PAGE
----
play a positive role. Yet its power for destruction is still great, not because it is intrinsically destructive, but because in many cases we do not know how to handle Saturn energy. Those who have studied planetary energies have learned to handle what is traditionally describes as ”Saturn's malefic effects,” but few have learned that Saturn's greatest threats to happiness come at precisely those times when it seems to be operating positively. In order to understand this, we
must first understand Saturn's basic meanings.
In the course of this text we shall see that Saturn can be seen as the opposite pole of several planetary energies. This stems from the all-pervasive nature of Saturn. Before we look at Saturn's polar relation to Jupiter, let us examine the concept of polarity.
The experience of the universe that we share with each other is founded directly upon the principle of polarity: up-down, left-right, male-female,
backward-forward, I-thou, I-it, good-evil, and so forth. In every pair of polar opposites, each member of the pair derives its meaning from the opposite member: each would be meaningless without the other. We all have noted that anything, no matter how pleasurable it might be at first, in excess becomes cloying and even unpleasant. We enjoy cooling off when it is too hot, warming up when it is too cold. And it is not just a matter of finding a balance. Most
people need to go back and forth at least to some degree in order really to appreciate one or the other side of any polarity. This is true even of good and evil. At times, most of us enjoy doing what might be considered evil, but few appreciate unalloyed evil. Similarly, most people find those who are too good rather trying. I believe, along with the various schools of Eastern philosophy, that polarity is intrinsic to the nature of the universe, and that it is proper for
humanity to follow the shifting paths between polar opposites. This is the path of the Tao.
Reality itself gains its varied nature from the interweaving of polar opposites. Without them, there would be no reality that we could relate to, in fact, no existence. Even existence is polarized by nonexistence.
In the Jupiter-Saturn polarity, the individual pursuing a Jupiterian path reaches out to incorporate as much of the universe as possible. But if this were
carried to completion, all existence would be incorporated within the individual. And if the individual were to be everything, in experience as well as fact, there would be nothing to experience outside of the self. Yet one's awareness of oneself is with reference to that which is not part of one. Not-self creates awareness of self; awareness of self creates not-self. When there is only self, the game of existence comes to an end.
For this reason, the universe resists the individual's reaching out. At some point, it says, ”No! You cannot come any further.” This is the energy of Saturn. It is the energy that maintains reality as we understand it. It makes the rules, sets the limits, creates the structure, and defines the nature of the game.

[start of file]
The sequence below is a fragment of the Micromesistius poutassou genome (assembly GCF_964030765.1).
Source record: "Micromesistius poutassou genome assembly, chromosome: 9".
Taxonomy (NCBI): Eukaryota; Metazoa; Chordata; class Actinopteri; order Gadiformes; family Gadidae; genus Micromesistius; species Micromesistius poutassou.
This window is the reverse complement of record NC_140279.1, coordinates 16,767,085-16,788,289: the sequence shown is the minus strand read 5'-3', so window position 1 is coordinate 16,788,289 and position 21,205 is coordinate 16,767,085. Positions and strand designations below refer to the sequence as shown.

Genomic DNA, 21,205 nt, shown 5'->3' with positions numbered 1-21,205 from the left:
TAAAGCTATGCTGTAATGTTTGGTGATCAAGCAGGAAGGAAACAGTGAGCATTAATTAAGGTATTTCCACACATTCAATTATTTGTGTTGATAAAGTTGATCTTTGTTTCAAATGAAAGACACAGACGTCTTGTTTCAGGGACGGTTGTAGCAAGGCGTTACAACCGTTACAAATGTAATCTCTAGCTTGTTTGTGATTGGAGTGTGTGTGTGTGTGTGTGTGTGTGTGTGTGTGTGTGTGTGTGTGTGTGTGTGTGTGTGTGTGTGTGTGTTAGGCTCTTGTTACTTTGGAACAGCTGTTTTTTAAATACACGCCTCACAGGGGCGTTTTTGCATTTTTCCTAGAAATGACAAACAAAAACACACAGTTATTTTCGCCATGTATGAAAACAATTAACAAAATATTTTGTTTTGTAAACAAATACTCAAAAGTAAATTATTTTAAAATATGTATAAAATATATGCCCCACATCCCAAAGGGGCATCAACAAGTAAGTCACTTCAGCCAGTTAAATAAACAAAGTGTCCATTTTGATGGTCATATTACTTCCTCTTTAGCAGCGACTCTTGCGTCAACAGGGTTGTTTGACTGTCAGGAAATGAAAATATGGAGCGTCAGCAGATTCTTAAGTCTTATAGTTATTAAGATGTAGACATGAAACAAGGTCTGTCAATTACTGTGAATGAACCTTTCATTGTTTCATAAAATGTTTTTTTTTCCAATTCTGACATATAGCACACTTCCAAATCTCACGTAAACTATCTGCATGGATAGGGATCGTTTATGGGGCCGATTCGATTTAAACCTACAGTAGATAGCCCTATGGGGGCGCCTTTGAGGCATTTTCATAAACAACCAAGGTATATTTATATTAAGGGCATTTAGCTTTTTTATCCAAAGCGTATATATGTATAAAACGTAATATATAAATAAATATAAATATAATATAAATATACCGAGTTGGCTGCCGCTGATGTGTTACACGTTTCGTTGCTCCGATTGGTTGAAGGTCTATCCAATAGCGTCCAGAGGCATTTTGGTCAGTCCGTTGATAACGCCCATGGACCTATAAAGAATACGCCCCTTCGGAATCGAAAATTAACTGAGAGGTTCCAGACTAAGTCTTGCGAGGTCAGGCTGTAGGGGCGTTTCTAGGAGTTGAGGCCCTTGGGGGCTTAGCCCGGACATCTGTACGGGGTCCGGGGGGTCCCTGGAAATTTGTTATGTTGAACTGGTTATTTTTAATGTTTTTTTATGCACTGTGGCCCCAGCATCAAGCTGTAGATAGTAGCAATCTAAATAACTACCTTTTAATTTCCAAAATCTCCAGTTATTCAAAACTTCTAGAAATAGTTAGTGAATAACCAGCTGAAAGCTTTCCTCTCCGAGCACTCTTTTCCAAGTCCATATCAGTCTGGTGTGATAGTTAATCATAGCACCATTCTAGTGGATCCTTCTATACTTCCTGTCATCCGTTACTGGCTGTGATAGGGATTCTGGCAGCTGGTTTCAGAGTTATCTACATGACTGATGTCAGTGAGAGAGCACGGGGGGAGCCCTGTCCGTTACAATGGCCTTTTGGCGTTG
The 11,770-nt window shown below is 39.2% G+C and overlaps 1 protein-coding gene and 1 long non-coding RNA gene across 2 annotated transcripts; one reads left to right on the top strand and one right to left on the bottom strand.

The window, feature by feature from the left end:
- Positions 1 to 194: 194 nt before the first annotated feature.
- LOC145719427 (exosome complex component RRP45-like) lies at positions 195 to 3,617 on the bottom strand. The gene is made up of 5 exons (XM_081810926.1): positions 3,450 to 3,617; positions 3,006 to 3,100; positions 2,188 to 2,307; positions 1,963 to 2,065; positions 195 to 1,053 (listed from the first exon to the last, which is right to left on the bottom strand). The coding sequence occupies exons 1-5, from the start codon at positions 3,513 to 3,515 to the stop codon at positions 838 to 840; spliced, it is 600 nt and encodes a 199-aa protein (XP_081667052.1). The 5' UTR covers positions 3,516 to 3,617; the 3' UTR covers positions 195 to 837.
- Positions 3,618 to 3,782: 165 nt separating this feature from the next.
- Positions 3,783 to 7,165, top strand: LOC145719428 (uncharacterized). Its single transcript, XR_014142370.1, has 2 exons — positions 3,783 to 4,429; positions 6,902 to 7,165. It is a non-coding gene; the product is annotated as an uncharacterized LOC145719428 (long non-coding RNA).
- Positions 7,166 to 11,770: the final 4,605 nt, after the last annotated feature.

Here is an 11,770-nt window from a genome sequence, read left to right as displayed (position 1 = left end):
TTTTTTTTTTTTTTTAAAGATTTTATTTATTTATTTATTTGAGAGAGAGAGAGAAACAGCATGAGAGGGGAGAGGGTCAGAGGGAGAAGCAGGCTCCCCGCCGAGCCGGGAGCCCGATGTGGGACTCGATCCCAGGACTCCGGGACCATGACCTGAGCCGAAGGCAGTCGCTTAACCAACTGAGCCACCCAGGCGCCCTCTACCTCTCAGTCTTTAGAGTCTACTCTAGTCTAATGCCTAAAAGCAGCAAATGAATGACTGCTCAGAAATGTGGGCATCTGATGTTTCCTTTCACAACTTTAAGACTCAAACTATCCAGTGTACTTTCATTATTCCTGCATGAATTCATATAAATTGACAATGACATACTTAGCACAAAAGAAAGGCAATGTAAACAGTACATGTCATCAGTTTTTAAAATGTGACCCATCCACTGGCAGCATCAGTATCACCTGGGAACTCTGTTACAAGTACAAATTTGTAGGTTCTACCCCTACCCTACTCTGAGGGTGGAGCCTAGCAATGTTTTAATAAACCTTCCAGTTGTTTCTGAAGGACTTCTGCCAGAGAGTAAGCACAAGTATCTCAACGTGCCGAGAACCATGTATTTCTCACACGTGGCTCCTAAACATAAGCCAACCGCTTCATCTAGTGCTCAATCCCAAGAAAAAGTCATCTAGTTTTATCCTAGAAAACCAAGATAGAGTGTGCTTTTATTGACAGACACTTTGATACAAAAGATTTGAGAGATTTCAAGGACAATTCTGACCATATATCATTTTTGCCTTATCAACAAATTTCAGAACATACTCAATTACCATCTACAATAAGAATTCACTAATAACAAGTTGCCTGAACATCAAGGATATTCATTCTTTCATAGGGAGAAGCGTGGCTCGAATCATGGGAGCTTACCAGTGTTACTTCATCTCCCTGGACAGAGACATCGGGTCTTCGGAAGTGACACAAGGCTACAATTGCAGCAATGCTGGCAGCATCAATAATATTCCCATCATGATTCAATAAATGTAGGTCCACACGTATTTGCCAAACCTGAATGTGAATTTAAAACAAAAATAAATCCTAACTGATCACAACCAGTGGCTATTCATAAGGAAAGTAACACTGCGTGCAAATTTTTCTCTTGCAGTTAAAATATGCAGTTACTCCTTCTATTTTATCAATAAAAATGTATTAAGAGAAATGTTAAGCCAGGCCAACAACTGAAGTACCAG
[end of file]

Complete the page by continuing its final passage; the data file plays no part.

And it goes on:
Saturn energy affects collectives because it represents that aspect of reality which arises from a consensus among human beings. Saturn energy does not
represent truth or absolute reality. It represents a reality that is created socially, operates within a social universe, and has its greatest effects upon an individual in a socially defined context. Those aspects of reality that are purely personal are not so strongly affected by the Saturn archetype.
Saturn tends to direct the attention of an individual outside the self. It may represent others' opinions, others' needs, others' ideas of the truth, others' law,
or more accurately, collective law, collective truth, and so forth.
The difficulty with Saturn comes from two sources, only one of which is widely understood. That is the one that has given Saturn its reputation as the ”greater malefic.”
It is not pleasant when reaching out to grasp something to be told it is not attainable. It is not pleasant to encounter one's limitations the first time (although it is pleasant to know them and live according to them without
resistance). It is not pleasant to encounter rules that thwart one. Nor is it pleasant to encounter the natural but unlovely consequences of one's mistakes. Sometimes one's collisions with the rules of the game are so violent that they can kill, or at least destroy what one has painfully wrought over the years.
These, the well-known difficulties with Saturn energy, result from not understanding either one's own limitations or the rules of the game. While
Saturn permits and even strengthens certain aspects of personal reality, such reality cannot come into conflict with social, collective, or consensus reality. When it does, the rules of collective reality work with an almost automatic quality, such that one seems to be only suffering the consequences of one's actions. From this come the ideas that Saturn brings what one deserves, or that Saturn is the Lord of Karma. This side of Saturn can handled simply by
becoming adequately conscious of the nature of the given situation. In fact, it is such encounters with situations that cause one to mature. Although Saturn here is often painful, it is actually quite creative and is necessary in human experience. This positive side of Saturn's energies has been brought out strongly in recent literature.
The truly serious problem of Saturn lies in the ideal of reality itself: namely,
the equation of reality with truth. Reality seems immutable, orderly, and eternal. Yet life is so short that we cannot see whether or not at some fundamental level the rules of the game are slowly changing. But they may be. What we with our limited perspective think of as reality is not necessarily truth.